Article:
Decarbonization of the industry: Focus on Carbon Capture and Storage (CCS)
Published on July 05, 2023
To face the climate emergency, industries are mobilizing to limit and avoid CO2 emissions generated by their activities. In order to do so, they have several solutions: improve their energy efficiency, use renewable energies, transform their production processes, develop circular economy or capture CO2. To support the transition towards a low carbon industry, companies often use different solutions simultaneously to increase impact.
To capture large volumes of the CO2, Carbon Capture and Storage, or CCS, is a fast and effective technology to implement to reduce emissions in the short and medium term, notably in sectors that emit the most CO2 and are the most difficult to decarbonize. What does this concretely entail? How do we use this technology in our projects? The answer is threefold.
What is CCS?
Concretely, CCS means trapping CO2 molecules. Once captured, the CO2 must be purified, liquefied and transported to a carbon sink1 where it will be sequestered.
How does CCS help decarbonize the industry?
With over 20%2 of CO2 emissions generated by industry, CCS is seen as a crucial solution to avoid CO2 emissions in the short term, particularly in sectors whose emissions are difficult to reduce, such as the chemical, steel or cement industries.
More generally, CCS is suited to capturing emissions from industry. CO2 is captured directly at the factory gate, as a by-product of fossil fuel combustion fumes and various production processes.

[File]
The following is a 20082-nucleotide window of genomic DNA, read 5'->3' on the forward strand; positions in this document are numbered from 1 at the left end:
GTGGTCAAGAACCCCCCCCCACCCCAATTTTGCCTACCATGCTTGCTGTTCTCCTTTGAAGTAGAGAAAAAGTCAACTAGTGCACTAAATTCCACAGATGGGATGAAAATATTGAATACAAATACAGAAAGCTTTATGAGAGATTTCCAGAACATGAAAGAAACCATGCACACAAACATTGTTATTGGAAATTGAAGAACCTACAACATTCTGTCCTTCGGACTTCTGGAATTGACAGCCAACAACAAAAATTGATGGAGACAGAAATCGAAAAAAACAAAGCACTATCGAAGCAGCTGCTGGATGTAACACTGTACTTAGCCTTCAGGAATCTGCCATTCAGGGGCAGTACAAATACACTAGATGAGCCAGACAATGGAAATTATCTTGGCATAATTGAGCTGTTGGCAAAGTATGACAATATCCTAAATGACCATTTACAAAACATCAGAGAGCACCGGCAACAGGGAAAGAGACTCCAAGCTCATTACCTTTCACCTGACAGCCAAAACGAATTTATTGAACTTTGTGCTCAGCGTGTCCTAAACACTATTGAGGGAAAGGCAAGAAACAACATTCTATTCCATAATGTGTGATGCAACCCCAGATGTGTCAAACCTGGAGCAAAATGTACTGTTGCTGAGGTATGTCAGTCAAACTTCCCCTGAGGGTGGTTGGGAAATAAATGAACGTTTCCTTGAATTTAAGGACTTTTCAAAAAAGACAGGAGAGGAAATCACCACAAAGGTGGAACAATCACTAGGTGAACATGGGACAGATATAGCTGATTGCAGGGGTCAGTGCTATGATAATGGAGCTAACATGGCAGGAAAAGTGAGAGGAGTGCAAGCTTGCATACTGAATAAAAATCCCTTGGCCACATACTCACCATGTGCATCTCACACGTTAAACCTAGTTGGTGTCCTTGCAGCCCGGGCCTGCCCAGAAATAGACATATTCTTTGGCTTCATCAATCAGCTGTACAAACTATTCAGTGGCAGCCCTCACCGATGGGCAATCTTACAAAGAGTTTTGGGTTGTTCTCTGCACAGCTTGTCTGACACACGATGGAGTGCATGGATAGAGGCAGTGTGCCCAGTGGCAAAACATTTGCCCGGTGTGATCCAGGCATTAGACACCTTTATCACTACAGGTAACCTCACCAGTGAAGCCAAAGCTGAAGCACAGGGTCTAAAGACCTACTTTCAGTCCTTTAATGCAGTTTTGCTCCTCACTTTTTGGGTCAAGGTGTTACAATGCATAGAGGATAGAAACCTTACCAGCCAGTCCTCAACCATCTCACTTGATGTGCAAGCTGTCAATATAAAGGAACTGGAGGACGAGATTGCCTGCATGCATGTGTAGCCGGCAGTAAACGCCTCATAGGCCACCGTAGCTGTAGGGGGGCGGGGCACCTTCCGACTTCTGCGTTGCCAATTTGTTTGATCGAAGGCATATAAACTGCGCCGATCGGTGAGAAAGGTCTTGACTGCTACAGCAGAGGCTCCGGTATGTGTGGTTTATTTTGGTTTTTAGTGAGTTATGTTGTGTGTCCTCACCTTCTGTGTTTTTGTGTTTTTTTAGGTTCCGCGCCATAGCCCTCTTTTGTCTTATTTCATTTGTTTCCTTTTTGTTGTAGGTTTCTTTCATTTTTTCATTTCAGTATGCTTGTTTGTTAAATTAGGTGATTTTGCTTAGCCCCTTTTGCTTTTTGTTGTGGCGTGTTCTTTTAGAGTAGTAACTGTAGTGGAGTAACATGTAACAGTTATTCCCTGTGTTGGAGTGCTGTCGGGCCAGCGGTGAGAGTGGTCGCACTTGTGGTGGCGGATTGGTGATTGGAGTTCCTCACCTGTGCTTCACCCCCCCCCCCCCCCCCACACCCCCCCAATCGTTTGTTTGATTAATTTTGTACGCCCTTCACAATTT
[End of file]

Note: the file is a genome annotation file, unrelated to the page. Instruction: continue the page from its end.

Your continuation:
Sylvie Cornot-Gandolphe, Associate Researcher at Energy Center of the French Institute of International Relations (IFRI)
What is the future of CCS?
Large scale CCS projects are underway across the world, particularly in Europe and the United States that account for more than 70% of the projects worldwide. Air Liquide positions itself as a leader in this technology, notably thanks to its CRYOCAPTM solution, and operates large scale CCS projects in Europe, such as the Kairos@C project in Anvers, Belgium, which aims at capturing more than 14 million tonnes of CO2 over its first ten years of operation, or the “Cap decarbonation”3 (in French only) initiative launched in the north of France, which aims at capturing 1.5 million tonnes of CO2 per year.
2. Source: International Energy Agency
3. Air Liquide France Industrie, Dunkerque LNG, EQIOM, Lhoist and RTE have joined forces to decarbonize industry through three projects: phase 2 of the K6 program, the CalCC project and the D'Artagnan project.